Rights

Sri Lanka Scuttles Move to Legitimise Homosexuality

Participants carry a rainbow flag during an annual Gay Pride Parade along the streets of Ciudad Juarez, Mexico June 19, 2016. Credit: Reuters/Jose Luis Gonzalez

Credit: Reuters/Jose Luis Gonzalez

Colombo: Sri Lanka’s cabinet rejected a proposal to end discrimination based on sexual orientation because it could legitimise homosexuality, which is illegal on the island, a government minister said on Wednesday, January 18.

Sri Lanka’s 1883 Penal Code, a legacy of its British colonial rulers, makes sex between men punishable by 12 years in jail, although the law is rarely enforced.

Health minister Rajitha Senaratne said the cabinet had refused to endorse a provision in a proposed human rights plan that would have undermined the code.

“There was a provision referring to the sexual orientation of individuals and we clearly said it was not acceptable,” said Senaratne, who is also the government spokesman.

“The government is against homosexuality, but we will not prosecute anyone for practising it,” the minister said, adding that the island’s conservative Buddhist clergy was also opposed to the provision.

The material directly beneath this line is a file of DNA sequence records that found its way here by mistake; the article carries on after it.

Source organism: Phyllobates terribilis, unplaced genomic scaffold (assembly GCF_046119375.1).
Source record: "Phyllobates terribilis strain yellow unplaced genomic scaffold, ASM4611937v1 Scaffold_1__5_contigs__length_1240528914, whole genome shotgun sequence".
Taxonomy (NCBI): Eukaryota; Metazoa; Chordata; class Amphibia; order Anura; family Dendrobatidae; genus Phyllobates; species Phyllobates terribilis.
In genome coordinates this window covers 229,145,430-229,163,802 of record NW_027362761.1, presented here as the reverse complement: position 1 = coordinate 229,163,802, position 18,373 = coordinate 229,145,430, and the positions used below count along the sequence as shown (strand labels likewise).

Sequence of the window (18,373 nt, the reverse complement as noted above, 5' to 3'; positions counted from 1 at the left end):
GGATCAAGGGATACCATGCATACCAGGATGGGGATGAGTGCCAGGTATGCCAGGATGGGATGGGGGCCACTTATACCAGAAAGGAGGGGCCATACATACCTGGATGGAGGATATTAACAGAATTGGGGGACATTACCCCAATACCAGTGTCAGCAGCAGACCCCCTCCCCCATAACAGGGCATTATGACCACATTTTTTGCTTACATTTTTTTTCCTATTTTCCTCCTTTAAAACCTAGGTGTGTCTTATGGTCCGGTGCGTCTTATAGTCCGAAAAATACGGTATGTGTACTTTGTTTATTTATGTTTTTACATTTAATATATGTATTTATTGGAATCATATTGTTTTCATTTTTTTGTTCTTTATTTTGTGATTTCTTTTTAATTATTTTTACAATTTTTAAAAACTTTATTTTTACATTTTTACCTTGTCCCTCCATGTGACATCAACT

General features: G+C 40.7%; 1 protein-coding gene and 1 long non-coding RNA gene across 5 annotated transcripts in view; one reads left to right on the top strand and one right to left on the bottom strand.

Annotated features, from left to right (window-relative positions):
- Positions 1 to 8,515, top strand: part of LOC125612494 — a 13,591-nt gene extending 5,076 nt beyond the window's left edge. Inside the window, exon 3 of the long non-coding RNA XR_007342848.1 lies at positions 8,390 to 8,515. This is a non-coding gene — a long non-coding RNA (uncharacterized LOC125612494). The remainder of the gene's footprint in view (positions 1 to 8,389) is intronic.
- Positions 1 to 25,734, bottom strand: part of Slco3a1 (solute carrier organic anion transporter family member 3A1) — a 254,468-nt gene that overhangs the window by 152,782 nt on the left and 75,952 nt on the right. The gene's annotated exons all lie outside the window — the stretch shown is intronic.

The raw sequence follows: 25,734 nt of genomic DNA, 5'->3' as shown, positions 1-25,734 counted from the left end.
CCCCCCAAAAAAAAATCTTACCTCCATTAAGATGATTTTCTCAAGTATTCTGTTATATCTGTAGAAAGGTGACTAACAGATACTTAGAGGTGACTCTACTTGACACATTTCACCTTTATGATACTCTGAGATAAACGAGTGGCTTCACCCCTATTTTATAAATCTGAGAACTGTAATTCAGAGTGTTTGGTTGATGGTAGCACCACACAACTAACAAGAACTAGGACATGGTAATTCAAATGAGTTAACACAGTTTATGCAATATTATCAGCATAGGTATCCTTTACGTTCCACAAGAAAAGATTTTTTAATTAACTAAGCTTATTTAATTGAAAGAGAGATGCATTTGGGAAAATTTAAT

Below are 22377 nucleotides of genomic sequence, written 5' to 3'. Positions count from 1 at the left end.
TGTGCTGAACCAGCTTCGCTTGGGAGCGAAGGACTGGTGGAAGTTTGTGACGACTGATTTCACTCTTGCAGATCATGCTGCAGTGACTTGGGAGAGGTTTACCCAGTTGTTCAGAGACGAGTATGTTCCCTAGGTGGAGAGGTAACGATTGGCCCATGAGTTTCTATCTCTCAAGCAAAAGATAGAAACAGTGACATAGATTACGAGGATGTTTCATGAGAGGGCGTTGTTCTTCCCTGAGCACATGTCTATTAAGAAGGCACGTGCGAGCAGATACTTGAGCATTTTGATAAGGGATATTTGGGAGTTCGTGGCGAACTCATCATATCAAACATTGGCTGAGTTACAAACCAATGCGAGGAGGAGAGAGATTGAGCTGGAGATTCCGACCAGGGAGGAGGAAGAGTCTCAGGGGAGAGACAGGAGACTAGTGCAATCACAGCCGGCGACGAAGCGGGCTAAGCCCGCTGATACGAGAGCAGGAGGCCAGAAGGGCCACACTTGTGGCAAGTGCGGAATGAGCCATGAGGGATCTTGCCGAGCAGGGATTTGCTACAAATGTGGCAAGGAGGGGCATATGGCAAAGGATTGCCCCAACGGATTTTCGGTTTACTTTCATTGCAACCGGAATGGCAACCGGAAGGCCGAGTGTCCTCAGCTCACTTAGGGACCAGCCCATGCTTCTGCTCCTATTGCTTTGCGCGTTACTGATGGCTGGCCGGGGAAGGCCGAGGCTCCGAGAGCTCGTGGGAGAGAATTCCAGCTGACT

He said the proposed National Human Rights Action Plan included a provision to remove “discrimination based on sexual orientation”.

“People could interpret this (rights plan) in their favour,” the minister said, adding that the government did not want to create “social problems” by inviting a challenge to the law.

Following intense campaigning by a gay rights group in 1995, the then government agreed to review the penal code that prohibited sex between men.

But rather than repeal the law, they expanded it to include women.

Rights activists say although there have been no known prosecutions in recent decades, Article 365 of the penal code is discriminatory and stigmatises homosexuality.

They also argue that it has led to the abuse of gay people.